March 4, 2024

What is a sloper?

Imagine a sloper as your personal blueprint, crafted just for you (and by you!), with your unique measurements and curves. Fit a pattern to your body once, and then turn it into a wardrobe of possibilities. That’s what you can do with a sloper—and we’re here to help you make and use your sloper!

Do you wish you could spend less time fitting and more time designing and sewing? Then you should enroll in Sloper School, a brand new approach to fitting from Cashmerette! In this 9 week course, you’ll learn how to create and use a custom-fit sloper, giving you the confidence to create and adjust new patterns that fit, without endless revisions. 

What is a sloper?

A fitting sloper is a basic, closely fitted pattern that you refine until it fits your body really well—and then you can use it to adjust other sewing patterns to fit you without endless rounds of muslins, or you can use it to create infinite different looks through hacking techniques. A fitting sloper is a foundational template that serves as a starting point for creating custom-fitted garments.

What’s the difference between a sloper, block and moulage?

There’s no real consensus on this—but the terminology doesn’t really matter. What does matter is getting you a fabulously fitting garment that you can then use! 

How do I make a sloper?

Most sloper tutorials have you draft your sloper from scratch. You take numerous measurements, enter them into complex formulas, then sketch the resulting shapes onto large pieces of paper to create your pattern pieces. This made-to-measure approach can seem really appealing because you’re creating the pattern pieces from your measurements—so it’s guaranteed to fit, right?

Unfortunately, most DIY sloper tutorials aren’t designed with curvy bodies in mind, and if you’re not experienced with pattern drafting, it can actually be quite challenging to draft the pieces! And if the sloper doesn’t fit you right away—then what?

Here at Cashmerette, we feel that the best way to make a sloper is by starting with a sewing pattern that’s specifically designed to be used as a sloper, and specifically designed for curvy bodies. The pattern pieces are already created for you, so all you need to focus on is tweaking it to fit your body.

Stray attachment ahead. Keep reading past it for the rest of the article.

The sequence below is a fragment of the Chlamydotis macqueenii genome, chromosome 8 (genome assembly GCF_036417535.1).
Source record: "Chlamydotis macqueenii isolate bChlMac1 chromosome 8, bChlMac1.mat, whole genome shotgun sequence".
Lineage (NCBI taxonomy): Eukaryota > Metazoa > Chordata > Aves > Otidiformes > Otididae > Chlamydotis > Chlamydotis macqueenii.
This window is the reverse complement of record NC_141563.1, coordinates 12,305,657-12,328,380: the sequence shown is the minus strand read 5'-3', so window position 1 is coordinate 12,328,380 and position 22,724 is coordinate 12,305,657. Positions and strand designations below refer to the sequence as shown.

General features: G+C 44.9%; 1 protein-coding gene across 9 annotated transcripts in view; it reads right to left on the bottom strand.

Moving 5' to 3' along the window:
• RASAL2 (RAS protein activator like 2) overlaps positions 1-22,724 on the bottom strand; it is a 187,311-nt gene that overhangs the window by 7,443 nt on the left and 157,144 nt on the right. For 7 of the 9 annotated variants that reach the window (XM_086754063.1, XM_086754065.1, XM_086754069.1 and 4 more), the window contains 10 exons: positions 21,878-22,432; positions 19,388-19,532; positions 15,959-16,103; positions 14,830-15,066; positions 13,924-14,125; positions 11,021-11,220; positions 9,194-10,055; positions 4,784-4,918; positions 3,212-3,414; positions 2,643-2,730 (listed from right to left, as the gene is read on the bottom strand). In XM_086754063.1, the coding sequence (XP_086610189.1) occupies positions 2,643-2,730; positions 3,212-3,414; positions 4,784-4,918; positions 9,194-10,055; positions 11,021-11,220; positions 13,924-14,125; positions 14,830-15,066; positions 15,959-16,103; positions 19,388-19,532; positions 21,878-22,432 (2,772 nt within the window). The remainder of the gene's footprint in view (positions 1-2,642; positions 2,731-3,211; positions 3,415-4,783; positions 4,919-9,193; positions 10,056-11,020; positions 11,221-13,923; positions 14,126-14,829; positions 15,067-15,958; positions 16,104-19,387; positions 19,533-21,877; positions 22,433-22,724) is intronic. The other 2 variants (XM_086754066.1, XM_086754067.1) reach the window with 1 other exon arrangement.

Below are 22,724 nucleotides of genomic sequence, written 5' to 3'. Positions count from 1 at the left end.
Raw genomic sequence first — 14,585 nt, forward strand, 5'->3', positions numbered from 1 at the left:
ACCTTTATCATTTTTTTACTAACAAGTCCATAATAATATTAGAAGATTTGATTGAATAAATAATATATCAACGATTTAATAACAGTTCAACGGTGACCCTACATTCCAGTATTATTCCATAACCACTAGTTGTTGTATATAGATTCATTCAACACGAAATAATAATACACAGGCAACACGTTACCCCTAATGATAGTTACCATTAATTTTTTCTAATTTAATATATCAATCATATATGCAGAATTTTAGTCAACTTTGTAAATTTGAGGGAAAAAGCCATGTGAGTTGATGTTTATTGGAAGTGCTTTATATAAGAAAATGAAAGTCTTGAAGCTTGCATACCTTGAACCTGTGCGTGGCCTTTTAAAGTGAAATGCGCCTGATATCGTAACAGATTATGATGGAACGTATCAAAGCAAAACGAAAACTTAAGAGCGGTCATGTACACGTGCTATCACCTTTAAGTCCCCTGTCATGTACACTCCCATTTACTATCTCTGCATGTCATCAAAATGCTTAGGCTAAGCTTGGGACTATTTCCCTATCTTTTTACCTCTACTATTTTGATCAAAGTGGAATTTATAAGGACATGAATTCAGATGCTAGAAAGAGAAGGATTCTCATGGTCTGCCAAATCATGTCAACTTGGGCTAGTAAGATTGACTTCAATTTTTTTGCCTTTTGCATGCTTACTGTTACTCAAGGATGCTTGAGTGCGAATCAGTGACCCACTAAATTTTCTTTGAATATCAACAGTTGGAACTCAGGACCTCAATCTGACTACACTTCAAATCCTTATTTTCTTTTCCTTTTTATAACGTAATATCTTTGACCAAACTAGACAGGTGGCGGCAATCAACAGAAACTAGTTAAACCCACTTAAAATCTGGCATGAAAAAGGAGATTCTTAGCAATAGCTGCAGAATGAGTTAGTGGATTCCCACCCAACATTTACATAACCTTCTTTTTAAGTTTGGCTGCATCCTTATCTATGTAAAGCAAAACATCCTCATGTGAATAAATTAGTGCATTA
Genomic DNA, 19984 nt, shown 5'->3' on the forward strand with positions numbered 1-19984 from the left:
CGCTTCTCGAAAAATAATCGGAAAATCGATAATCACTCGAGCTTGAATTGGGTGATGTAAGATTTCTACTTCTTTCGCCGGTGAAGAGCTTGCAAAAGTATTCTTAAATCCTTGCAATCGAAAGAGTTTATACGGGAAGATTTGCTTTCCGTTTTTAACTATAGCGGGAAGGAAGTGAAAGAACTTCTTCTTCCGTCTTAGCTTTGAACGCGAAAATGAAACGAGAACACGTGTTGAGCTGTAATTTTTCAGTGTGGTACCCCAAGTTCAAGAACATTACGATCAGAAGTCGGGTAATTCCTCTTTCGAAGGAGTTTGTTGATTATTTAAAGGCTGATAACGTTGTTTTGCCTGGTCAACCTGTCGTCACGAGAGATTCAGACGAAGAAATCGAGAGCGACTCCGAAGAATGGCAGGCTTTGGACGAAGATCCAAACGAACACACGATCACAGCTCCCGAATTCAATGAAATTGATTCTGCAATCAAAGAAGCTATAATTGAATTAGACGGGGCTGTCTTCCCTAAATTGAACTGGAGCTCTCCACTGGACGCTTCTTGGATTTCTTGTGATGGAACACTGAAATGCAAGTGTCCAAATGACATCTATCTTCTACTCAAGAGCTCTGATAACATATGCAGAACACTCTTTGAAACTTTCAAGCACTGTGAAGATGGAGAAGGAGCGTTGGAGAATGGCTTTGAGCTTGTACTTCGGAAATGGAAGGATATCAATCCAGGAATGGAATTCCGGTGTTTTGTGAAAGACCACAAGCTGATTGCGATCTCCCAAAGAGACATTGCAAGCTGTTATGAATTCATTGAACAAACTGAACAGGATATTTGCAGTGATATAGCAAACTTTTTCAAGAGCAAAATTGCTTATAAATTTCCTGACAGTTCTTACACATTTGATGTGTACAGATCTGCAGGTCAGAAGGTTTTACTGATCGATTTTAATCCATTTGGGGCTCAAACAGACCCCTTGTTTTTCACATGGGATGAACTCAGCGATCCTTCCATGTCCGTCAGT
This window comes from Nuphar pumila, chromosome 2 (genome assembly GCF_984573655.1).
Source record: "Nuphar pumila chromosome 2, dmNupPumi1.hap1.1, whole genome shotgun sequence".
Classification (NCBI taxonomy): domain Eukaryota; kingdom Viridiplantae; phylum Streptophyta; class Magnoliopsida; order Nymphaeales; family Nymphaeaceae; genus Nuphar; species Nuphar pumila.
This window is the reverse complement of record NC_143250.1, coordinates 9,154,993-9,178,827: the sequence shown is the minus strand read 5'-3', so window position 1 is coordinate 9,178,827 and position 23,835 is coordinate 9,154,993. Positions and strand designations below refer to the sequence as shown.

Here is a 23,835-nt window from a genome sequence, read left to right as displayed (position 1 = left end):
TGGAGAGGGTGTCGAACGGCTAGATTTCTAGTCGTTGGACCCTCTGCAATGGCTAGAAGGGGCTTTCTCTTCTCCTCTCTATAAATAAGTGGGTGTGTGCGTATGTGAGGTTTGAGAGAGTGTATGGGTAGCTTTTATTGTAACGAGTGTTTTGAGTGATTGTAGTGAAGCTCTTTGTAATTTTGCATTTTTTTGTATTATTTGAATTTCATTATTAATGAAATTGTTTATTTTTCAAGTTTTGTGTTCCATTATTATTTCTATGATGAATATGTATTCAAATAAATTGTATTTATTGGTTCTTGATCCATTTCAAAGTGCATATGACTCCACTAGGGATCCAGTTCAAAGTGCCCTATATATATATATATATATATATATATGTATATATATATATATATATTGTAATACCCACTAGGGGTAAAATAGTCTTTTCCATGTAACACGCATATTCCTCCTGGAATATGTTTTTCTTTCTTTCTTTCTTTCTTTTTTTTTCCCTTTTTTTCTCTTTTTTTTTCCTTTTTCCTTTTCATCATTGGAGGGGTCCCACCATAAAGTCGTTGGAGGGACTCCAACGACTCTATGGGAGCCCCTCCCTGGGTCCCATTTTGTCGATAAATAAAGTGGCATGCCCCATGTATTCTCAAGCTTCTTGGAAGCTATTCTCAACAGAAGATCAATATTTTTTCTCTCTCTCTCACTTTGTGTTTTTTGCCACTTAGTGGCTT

If that approach sounds appealing to you, you’ll love our Wyman Dress Sloper! The Wyman is a fitting sloper designed for curves in sizes 0-32 and cup sizes C-H. Join Cashmerette Club at the All Access level to get the Wyman—or get it free when you enroll in Cashmerette Sloper School by March 15th!

How do I get my sloper to fit properly?

Getting that perfect fit with your sloper is like finding the key to unlock your sewing superpowers!

Start by sewing up your sloper using muslin fabric. (This way, you can fine-tune the fit without worrying about wasting your final fabric.) Try on your muslin and give it a spin. Take note of any snug spots, loose areas, or wrinkles. See how your sloper feels from every angle.

You can then use flat pattern adjustments to improve any fit issues that you see, or you can shape it on your body by pinching any excess fabric and cutting open any tight areas. We recommend working from the top of your body down to the hem, and making one adjustment at a time before trying on a new muslin. It might take a few rounds of revisions and muslins to get your ideal fit!

We’ve got loads of fitting tutorials available through Cashmerette, including in Jenny’s bestselling book, “Ahead of the Curve”.

How do I use a sloper?

Once you have a well-fitting sloper, you can use it to make an infinite number of different garments! There are two main ways to use your sloper: by hacking it into different styles, and by comparing it to other patterns to assess the fit.

With your sloper by your side, the sky’s the limit when it comes to creating personalized garments that fit you like a dream.

How do I hack my sloper?

You can also use your sloper to create a new pattern that you know will fit you! This can work to create a totally new design, or, if you find an existing pattern you like, but based on your initial assessment you don’t think it will work for you (e.g. it doesn’t come in your size), you can apply the design elements from that pattern to your sloper.

Here are just some ideas of how you can transform your sloper into a new pattern:

  • Adding ease
  • Extending the bodice to hip length to make a top
  • Changing to princess seams
  • Adding gathering
  • Adding a yoke at waist or shoulder
  • Adding a waistband to the skirt to make a standalone skirt
  • Adding center button plackets
  • Flaring the skirt
  • Modifying the sleeves

Want to learn more about pattern hacking? We’ve got loads of free pattern hacking tutorials, as well as our online workshop Pattern Hacking for Curves!

Let me know what you think!